People are always searching for the “perfect diet.”
Here’s a little secret: there isn’t one.
The perfect diet (way to eat) is the one that works for YOU. It will change based on your point in life and your goals, such as exercising and training for events, pregnancy and breastfeeding, or just growing older.
If you’re into reading and learning about nutrition, you’ll likely find conflicting recommendations and ideas from people. One person claims vegan-ism is the only way to be healthy, while someone else pushes a paleo-style lifestyle. Your best friend is thriving on a gluten-free diet, while you don’t feel a difference. Everyone likes to give their two-cents (even I do!), but the goal is to find what works for you.
Although listening to other’s stories is inspirational and motivating, the only way to discover your perfect diet is self-experimentation. Eat a food, and pay attention to how your body feels a few hours later and even the next day.
Don’t stress about every bite of food you put in your mouth, but be mindful about the food you do eat. Food is meant to nourish you. Leafy greens may nourish your body, but somedays, ice cream is needed to nourish your soul.
Simply being aware of what you’re eating and how it affects you is the first step to discovering what your perfect, individualized diet is.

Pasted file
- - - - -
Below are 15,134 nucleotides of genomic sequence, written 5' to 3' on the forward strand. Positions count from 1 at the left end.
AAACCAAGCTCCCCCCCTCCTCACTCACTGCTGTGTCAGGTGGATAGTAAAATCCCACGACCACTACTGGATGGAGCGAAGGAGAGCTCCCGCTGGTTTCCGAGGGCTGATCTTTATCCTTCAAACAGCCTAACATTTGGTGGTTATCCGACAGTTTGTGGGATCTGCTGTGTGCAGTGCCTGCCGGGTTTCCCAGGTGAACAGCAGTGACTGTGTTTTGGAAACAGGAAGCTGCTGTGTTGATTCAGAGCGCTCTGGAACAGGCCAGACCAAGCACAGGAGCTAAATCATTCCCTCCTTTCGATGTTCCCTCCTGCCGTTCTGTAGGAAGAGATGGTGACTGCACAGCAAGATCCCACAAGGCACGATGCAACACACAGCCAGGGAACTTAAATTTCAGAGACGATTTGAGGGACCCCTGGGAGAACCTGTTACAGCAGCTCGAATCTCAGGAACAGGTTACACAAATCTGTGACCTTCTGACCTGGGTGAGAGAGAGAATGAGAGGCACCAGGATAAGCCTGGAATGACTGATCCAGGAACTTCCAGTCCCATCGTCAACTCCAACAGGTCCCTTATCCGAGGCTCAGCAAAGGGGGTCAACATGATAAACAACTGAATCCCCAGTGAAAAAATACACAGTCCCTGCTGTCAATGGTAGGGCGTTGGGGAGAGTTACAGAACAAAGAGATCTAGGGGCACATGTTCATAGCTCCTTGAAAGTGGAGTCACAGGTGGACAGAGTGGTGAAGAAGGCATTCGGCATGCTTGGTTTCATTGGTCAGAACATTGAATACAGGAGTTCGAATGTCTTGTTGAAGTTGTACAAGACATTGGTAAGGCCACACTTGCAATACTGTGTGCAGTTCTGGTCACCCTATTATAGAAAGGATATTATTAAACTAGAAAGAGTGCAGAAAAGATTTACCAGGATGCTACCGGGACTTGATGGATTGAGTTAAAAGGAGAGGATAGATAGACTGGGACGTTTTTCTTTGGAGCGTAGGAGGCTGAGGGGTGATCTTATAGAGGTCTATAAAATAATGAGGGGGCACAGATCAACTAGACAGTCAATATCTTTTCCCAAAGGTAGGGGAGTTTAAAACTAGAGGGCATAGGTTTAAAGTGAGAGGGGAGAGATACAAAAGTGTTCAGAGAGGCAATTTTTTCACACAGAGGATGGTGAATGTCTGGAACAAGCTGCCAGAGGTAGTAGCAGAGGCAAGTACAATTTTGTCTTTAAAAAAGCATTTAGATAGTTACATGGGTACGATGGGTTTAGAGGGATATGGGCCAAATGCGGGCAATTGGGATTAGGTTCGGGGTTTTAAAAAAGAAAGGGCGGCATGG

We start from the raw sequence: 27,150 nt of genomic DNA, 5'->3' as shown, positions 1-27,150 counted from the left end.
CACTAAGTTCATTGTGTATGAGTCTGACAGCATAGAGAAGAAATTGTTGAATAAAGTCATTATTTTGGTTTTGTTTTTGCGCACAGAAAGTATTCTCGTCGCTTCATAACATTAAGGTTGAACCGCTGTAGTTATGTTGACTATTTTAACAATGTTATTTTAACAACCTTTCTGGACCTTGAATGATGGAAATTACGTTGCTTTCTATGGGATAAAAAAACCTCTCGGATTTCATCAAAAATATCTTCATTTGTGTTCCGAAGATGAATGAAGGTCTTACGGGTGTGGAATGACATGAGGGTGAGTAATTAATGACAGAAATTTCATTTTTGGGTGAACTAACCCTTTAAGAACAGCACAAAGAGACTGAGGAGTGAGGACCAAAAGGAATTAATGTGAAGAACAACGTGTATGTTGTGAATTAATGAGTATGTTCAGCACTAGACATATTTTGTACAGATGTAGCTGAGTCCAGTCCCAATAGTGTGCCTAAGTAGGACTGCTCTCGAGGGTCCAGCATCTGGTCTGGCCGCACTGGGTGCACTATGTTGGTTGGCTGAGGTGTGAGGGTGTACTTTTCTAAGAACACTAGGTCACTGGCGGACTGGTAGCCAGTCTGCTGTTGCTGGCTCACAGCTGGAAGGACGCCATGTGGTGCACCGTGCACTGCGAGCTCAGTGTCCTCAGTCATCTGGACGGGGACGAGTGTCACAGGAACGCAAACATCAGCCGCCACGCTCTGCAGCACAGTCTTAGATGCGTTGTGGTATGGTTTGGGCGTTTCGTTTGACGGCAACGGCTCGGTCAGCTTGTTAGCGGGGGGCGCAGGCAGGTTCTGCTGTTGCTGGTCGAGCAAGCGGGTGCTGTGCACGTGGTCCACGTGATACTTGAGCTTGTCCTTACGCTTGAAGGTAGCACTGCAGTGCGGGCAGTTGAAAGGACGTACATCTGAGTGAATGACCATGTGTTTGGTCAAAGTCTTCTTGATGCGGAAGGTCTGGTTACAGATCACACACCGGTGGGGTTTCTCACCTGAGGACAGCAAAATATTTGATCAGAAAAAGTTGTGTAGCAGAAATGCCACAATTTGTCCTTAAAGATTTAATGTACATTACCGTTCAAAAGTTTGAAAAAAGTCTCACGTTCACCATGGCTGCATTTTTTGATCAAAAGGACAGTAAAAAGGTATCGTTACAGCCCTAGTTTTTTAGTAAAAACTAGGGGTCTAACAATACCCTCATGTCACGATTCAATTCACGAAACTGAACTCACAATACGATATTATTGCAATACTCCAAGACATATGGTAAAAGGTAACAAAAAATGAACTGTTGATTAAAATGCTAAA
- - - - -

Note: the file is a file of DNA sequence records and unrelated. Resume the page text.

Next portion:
Food can obviously cause allergies for some people, but they can also lead to other negative health effects. Sugar can cause headaches, stomachaches, and mood swings for some. Gluten can cause digestive distress, mood changes, and skin rashes for people with celiac disease and non-celiac gluten sensitivity. Onions & garlic are great vegetables and full of prebiotics, but for some people with IBS that are sensitive to FODMAPs, they can lead to bloating, gas, and tons of pain.
If you notice skin changes (rash, dry skin), digestive distress (constipation, diarrhea, gas, bloating, pain, discomfort), or other changes, it may be related to what you’re eating. Not always, but it’s worth investigating. If you can link it to a food, you can eliminate that food to see if it makes a difference, then re-trial the food as an experiment.
Food may also lead to changes in your mind and mental state. Sugar or refined carbohydrates can lead to blood sugar swings that can totally lead to cranky moods, a brain fog, and a feeling of hunger or craving even more sugar. Start by being conscious of that reaction, then you can make shifts. Instead of a candy bar in the afternoon, you could grab a piece of fruit and a handful of almonds. Instead of a bowl of ice cream in the evening, you could see how you feel after a small piece of dark chocolate.
You’re an individual, and the way you eat should be individual too.
Even if you hear that you SHOULD eat broccoli, you may have tried it 30 times and still don’t like it. You don’t have to eat it. I’ve tried olives numerous times, but they’re just one veggie I can’t get into (I love olive oil, though). If you’ve given the food a chance but still don’t like it, don’t force it down.
You should enjoy your food, and take pleasure in eating and nourishing your body.
What foods does your body LOVE?